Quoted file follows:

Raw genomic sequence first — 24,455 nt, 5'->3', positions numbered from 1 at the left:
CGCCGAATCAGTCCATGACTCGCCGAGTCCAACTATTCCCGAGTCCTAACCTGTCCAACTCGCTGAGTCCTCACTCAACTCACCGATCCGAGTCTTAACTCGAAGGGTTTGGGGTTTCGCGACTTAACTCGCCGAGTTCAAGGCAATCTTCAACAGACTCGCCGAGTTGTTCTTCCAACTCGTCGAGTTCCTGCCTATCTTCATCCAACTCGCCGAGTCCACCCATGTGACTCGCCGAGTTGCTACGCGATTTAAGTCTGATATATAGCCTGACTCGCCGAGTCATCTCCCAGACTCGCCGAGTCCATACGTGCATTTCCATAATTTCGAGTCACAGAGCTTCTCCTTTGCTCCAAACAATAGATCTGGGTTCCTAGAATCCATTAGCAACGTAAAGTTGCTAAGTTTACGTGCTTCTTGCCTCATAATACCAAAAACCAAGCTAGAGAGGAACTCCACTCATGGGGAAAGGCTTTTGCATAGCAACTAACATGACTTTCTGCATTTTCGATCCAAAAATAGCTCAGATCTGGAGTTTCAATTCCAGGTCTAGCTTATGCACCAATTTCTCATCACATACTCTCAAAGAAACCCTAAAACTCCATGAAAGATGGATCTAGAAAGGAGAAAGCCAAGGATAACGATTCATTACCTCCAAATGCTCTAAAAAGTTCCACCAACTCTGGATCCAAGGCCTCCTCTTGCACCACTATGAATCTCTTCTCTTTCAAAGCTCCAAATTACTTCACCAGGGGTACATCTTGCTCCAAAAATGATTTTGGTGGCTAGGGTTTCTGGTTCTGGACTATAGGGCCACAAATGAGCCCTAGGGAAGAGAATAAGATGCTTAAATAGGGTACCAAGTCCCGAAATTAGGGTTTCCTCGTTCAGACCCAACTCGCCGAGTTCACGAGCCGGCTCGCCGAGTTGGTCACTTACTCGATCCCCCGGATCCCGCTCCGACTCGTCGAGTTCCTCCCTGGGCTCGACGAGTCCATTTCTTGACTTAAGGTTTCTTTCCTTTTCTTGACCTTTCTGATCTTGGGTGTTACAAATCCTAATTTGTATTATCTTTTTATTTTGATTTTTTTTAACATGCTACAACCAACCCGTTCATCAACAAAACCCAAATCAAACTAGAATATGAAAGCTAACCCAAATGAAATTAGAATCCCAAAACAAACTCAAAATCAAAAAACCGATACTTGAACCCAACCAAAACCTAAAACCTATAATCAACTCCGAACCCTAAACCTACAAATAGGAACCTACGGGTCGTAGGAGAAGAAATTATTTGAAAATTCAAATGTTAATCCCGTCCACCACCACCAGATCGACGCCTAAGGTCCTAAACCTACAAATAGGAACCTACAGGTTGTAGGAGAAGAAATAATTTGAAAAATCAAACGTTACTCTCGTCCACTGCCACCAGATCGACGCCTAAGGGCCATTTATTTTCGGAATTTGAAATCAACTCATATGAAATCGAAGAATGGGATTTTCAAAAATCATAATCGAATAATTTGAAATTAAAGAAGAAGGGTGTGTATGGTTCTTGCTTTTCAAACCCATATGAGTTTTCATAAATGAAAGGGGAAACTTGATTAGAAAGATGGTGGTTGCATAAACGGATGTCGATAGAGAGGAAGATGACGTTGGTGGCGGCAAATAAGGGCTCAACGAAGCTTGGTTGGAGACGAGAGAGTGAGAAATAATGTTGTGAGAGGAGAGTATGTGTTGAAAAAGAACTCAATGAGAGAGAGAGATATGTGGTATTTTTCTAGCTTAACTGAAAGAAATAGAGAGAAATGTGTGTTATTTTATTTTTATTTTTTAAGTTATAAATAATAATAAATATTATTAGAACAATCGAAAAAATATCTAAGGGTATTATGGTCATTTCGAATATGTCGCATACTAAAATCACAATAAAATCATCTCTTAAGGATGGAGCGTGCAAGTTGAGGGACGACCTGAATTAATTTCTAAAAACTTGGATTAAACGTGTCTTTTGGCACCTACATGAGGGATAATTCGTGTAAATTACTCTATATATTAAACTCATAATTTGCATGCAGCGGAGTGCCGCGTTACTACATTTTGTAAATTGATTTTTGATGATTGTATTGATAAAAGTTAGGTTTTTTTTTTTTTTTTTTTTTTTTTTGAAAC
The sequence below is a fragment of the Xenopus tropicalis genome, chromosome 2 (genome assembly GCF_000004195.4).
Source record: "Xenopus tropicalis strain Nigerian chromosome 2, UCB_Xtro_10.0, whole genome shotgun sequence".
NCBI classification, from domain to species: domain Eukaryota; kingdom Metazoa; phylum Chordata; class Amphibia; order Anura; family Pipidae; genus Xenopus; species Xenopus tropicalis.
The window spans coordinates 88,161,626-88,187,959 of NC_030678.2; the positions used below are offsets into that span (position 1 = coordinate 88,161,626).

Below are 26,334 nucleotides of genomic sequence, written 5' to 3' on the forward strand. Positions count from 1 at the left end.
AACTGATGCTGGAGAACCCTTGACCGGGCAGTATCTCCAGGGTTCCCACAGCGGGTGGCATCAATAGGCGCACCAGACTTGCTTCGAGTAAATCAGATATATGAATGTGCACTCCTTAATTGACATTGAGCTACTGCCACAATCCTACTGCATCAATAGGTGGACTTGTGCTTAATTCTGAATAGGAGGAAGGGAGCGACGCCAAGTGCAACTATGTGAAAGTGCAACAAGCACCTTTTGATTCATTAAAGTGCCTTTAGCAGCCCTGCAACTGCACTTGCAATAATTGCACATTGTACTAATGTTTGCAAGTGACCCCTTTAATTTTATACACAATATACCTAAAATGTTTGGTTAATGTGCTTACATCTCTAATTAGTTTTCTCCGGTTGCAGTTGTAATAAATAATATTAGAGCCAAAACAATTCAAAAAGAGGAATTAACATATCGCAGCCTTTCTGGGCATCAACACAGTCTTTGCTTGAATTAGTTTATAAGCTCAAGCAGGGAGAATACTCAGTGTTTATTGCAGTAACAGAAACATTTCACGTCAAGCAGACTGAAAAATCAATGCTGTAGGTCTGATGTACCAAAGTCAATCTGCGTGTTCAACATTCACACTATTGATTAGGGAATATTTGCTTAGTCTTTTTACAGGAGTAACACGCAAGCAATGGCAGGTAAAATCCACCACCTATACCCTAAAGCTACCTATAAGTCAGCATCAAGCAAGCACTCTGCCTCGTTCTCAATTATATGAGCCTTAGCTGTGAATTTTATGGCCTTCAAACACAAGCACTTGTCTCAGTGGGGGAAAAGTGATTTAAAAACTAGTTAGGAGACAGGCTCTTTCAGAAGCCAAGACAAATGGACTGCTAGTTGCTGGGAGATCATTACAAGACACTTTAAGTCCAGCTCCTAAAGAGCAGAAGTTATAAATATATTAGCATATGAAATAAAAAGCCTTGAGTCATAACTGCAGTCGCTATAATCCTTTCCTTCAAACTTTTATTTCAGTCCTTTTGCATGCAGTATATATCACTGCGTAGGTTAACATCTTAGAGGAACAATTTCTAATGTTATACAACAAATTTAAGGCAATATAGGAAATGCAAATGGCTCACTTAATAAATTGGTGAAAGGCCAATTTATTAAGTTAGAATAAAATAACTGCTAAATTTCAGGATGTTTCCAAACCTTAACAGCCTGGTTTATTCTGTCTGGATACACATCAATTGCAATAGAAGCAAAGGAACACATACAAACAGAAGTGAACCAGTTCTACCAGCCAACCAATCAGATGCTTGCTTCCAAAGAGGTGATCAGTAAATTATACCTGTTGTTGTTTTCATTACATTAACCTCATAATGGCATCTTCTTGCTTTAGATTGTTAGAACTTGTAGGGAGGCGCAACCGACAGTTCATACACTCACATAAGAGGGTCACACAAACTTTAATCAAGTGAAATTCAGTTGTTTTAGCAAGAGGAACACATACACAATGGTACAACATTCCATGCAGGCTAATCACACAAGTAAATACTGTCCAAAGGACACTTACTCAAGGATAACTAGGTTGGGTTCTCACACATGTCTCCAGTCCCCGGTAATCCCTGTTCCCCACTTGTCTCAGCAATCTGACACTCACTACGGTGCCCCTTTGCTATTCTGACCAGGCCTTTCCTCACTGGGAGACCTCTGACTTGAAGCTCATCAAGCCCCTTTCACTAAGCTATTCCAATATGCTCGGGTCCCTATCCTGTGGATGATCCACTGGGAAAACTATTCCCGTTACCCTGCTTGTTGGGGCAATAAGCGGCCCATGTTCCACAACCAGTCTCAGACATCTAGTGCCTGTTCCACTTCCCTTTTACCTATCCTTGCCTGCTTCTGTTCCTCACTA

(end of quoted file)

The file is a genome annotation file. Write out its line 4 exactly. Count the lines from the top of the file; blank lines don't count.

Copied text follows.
Source record: "Xenopus tropicalis strain Nigerian chromosome 2, UCB_Xtro_10.0, whole genome shotgun sequence".